Tag Archives: innovation

Thank you, Scripps!

I’ve been out of town since last Thursday. I spent the first few days in Indianapolis, attending the Ted Scripps Leadership Institute. It’s a boot camp organized by the Society of Professional Journalists to equip participants with the leadership and interpersonal skills they need to run local chapters of the organizations as well as spur potential candidates for national leadership.

It was an amazing training. I felt for the first time in a little while that all is not gloom and doom. In general, I try not to succumb to such things, but lately I couldn’t help but feel depressed about things. I think I was overwhelmed with things at work and it just made feel bad. I guess we all deal with that sometimes.

Anyway the training was a wake-up call about the importance of my involvement in my local SPJ chapter. I learned a lot more about how SPJ is run nationally. I also learned about all the neat resources the organization has to offer.

One of my favorite parts of the weekend was sort of a speed dating-esque session designed to discuss ideas with other participants on everything from recruiting and retaining local chapter members to programming ideas. I came away from that session with a ton of notes.

I also met some great people. We also had quite a bit of time to get to know each other. The organizers always had us sit with different people during each session and there was plenty of time to talk during mealtimes. It was tough to get to interact with everyone in such a short time, but there were a few people I ended up really having some great talks with. The best part is knowing that I have some folks that I can contact if I need some inspiration or to bounce ideas with.

Other fun stuff: a run around the IUPUI campus, duckpin bowling, a shipping container art exhibit and a drag show for the ages.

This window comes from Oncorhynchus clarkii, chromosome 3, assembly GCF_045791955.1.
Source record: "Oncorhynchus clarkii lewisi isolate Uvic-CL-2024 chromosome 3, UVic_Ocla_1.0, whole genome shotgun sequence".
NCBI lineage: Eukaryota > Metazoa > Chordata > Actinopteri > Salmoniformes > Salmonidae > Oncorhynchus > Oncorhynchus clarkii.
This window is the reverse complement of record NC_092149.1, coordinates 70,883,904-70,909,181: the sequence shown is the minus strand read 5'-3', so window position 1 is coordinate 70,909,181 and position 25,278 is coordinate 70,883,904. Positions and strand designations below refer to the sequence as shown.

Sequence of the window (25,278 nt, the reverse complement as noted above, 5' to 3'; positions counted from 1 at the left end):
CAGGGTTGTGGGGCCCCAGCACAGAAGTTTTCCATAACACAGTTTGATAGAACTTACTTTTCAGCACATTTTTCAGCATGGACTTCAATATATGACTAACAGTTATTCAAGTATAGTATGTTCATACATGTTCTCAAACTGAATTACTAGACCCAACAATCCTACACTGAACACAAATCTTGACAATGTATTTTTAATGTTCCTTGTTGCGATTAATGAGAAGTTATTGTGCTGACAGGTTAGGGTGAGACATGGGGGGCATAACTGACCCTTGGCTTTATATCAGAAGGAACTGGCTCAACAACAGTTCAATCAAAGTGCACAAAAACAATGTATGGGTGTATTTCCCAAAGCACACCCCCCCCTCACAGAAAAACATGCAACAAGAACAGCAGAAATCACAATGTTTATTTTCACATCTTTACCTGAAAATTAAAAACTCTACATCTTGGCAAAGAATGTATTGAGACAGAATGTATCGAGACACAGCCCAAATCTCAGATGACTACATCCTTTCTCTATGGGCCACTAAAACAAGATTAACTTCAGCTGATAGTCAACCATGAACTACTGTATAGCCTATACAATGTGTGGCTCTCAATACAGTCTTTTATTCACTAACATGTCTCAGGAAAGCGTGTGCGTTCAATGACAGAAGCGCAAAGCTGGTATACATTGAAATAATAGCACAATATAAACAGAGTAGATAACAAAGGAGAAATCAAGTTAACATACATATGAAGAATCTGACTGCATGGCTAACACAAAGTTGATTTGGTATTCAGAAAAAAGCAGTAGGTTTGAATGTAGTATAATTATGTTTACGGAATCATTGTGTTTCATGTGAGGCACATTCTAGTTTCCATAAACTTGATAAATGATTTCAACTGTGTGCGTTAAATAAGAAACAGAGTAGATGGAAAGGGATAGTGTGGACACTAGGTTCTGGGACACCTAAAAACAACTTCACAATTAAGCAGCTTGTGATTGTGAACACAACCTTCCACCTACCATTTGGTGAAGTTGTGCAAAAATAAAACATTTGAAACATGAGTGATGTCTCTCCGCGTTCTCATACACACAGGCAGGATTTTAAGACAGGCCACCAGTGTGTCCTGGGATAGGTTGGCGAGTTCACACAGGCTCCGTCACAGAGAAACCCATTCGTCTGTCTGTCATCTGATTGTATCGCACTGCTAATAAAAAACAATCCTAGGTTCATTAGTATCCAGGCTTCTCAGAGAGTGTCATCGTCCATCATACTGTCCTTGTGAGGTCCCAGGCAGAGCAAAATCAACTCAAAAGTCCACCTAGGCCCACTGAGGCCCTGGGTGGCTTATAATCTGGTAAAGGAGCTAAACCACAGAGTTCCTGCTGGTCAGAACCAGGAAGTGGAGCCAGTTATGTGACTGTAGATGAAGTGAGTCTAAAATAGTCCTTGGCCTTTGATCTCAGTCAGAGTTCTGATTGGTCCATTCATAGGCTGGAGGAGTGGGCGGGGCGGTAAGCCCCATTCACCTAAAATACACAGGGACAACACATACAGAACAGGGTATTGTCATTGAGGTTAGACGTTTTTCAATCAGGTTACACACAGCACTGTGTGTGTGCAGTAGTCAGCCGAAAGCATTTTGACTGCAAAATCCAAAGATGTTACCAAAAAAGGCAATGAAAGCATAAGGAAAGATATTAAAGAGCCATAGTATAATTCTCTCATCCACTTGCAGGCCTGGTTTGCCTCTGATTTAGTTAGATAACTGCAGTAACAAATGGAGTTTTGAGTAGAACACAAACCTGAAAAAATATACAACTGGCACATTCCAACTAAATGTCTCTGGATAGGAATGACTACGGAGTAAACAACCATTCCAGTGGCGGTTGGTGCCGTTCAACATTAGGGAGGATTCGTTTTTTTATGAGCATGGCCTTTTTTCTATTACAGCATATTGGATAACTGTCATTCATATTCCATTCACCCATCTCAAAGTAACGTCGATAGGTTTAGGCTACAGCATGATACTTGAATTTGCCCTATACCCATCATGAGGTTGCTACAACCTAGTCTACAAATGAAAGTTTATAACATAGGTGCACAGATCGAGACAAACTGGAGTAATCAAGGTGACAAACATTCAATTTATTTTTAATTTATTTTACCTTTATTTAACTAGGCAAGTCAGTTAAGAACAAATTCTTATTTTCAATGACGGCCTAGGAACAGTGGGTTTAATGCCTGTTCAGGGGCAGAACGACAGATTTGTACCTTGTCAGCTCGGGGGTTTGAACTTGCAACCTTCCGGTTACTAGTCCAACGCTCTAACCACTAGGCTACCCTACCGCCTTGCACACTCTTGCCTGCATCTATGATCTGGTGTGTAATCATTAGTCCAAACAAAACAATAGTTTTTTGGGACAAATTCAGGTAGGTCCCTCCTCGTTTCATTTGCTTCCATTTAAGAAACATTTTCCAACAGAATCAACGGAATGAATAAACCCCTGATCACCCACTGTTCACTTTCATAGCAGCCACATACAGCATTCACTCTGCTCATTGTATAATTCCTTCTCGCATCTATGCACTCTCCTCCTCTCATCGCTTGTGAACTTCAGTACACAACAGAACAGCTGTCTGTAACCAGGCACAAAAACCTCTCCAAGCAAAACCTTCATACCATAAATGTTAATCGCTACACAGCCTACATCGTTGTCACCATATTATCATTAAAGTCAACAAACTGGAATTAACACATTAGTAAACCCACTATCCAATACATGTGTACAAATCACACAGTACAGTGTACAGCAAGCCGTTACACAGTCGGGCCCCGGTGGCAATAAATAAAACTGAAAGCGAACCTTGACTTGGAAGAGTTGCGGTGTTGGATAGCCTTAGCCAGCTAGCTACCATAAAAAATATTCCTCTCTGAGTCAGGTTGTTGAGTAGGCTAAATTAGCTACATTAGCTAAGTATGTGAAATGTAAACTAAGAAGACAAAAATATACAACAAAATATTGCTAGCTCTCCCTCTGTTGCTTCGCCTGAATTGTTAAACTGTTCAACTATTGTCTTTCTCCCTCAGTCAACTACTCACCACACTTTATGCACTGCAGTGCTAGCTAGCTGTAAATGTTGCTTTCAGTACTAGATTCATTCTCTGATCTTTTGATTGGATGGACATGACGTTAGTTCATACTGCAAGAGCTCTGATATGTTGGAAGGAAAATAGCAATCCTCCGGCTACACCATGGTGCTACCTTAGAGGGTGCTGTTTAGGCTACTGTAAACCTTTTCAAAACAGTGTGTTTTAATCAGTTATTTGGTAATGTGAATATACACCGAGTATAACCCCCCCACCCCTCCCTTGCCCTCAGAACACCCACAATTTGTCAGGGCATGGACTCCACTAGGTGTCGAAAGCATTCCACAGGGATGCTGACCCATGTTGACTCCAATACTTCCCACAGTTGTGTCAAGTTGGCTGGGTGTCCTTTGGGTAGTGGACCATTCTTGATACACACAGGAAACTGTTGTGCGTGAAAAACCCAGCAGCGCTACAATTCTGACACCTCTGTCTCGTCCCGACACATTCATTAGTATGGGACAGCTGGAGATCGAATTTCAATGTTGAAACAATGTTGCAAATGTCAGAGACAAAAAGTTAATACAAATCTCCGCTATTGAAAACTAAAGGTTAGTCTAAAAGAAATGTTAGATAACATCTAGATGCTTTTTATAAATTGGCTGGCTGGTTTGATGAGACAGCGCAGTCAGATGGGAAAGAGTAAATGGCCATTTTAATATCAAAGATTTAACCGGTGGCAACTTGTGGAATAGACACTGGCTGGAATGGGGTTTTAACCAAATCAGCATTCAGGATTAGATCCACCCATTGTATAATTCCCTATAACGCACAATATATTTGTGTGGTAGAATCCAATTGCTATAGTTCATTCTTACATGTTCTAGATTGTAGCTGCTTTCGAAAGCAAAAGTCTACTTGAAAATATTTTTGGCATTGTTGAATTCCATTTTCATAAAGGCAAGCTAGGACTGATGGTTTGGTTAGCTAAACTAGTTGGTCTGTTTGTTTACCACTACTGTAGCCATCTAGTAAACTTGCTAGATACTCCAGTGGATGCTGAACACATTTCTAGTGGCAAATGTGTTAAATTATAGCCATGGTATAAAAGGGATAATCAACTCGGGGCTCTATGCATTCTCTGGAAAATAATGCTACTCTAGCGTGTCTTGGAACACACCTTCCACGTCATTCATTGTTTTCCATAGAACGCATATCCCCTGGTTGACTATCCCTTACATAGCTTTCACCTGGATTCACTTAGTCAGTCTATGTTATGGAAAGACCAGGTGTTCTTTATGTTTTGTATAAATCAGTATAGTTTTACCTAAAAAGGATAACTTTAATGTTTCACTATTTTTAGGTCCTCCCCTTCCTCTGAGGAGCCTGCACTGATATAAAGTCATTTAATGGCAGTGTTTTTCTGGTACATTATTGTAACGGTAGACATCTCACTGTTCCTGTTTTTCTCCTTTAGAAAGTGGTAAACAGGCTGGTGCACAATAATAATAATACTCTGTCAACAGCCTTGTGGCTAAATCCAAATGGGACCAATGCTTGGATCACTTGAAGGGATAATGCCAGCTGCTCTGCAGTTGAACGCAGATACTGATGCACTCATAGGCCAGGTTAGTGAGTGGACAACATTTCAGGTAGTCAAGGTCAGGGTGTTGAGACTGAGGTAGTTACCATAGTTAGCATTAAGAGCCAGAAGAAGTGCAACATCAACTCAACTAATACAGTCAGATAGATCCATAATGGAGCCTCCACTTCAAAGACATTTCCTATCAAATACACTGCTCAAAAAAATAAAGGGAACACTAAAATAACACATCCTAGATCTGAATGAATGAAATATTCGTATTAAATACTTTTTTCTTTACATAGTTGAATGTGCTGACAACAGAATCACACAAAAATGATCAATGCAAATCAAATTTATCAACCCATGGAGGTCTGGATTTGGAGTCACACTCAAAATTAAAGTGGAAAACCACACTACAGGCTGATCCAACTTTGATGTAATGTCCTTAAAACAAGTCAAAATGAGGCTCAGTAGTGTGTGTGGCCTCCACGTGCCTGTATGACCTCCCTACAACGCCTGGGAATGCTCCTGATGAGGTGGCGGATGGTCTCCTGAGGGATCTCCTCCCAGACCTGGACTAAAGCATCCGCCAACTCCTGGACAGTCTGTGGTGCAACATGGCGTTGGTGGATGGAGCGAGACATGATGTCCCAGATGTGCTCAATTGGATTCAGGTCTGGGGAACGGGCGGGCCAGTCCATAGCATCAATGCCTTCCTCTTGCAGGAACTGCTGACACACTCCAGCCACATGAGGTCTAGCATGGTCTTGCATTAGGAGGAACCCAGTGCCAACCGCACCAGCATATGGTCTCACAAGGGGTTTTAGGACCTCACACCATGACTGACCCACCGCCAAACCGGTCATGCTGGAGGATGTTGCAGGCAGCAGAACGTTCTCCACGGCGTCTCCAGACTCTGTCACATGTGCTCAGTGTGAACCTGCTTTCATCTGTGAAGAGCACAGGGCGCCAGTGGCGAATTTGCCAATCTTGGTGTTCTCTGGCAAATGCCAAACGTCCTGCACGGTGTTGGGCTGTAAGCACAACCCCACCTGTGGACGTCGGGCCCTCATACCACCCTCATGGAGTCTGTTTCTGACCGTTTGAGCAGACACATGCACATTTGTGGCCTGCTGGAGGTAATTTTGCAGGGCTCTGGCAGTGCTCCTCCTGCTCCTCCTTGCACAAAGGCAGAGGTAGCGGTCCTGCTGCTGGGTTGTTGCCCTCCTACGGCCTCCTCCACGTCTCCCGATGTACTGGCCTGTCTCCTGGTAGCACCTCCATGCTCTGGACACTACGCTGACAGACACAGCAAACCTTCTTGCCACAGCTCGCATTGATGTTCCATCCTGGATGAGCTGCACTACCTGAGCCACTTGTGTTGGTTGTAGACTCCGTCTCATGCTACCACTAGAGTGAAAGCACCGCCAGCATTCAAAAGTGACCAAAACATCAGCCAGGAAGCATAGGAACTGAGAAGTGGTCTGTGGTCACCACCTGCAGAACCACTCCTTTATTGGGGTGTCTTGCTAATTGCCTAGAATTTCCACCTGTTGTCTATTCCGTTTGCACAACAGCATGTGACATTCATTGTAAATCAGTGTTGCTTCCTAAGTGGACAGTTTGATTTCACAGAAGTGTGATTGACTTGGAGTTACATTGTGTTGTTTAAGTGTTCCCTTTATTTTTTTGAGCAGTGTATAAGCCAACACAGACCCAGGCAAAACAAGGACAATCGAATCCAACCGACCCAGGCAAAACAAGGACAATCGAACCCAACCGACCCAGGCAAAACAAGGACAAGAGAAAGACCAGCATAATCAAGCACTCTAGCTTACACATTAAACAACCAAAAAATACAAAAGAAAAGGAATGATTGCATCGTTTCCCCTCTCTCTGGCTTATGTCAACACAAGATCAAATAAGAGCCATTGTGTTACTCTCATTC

Now my focus is trying to process all this information and put it to good use. I have scheduled a time for myself to process all the notes and figure out how to best implement these ideas.


Goodbye, Seattle PI.


I have the final printed edition in my hands, purchased for $1.00. But to me, that paper will be priceless. It represents so many things.

  • The end of a two-newpspaer town
  • The realization that yes, print newspapers will die, and it will happen sooner, not later
  • The destruction of dreams and hopes for 100 or so journalists, photographers, copy editors and other staff members who worked for years, their entire lives to develop their craft.
  • The beginning of the digital age of newspapers, which is scary for many.

So where does that put me? I am exploring, thinking, brainstorming on what this new age of journalism means for someone like myself, a 20-something reporter who has pursue the path for more than a decade.

I guess I have time to develop a new career. But I’m not just ready to give up this one yet.

Here is the good news today….

My industry is changing.

For better and for worse.

I bet most of you are inclined to believe that most of it is bad. And a lot of is bad. Several newspaper companies are in bankruptcy or in danger of such, newspapers continue to try to layoff out of trouble and the revenue for our print products products have continued to dwindle.

But there is very much good going on here. And I think for the next few entries, I’m going to try to write about good stuff I see going on.

  • I want to send props to the Seattle chapter of the Asian American Journalists Association. (Disclaimer: I am involved in this organization) They have been aggressive about pushing discussion on how our industry can reinvent ourselves. Most recently they held “Choppy Waters” a conference on new ways we can distribute information. And as someone personally trying to figure out how to deal with things, I’m glad I have the support of this organization to help me along.
  • Tracy Record, of West Seattle Blog, is one of my new media heroes. And I have to say that the name is a misnomer — this is a full news site and Tracy is a really great journalist. She basically took what was a hobby and turned it into something that people check on a daily basis. And it makes enough money so Record and her family can live.
  • Finally I want to give props to Todd Bishop and John Cook of Tech Flash. The former Seattle PI reporters have basically provided a very comprehensive news site on technology. I was a big fan of both when they were blogging for the PI, and I’m glad to see that it has evolved to this site. If you love technology, you got to check it out.

I’m sick of hearing the bad news. Yes, Virginia, journalism can survive. And thrive.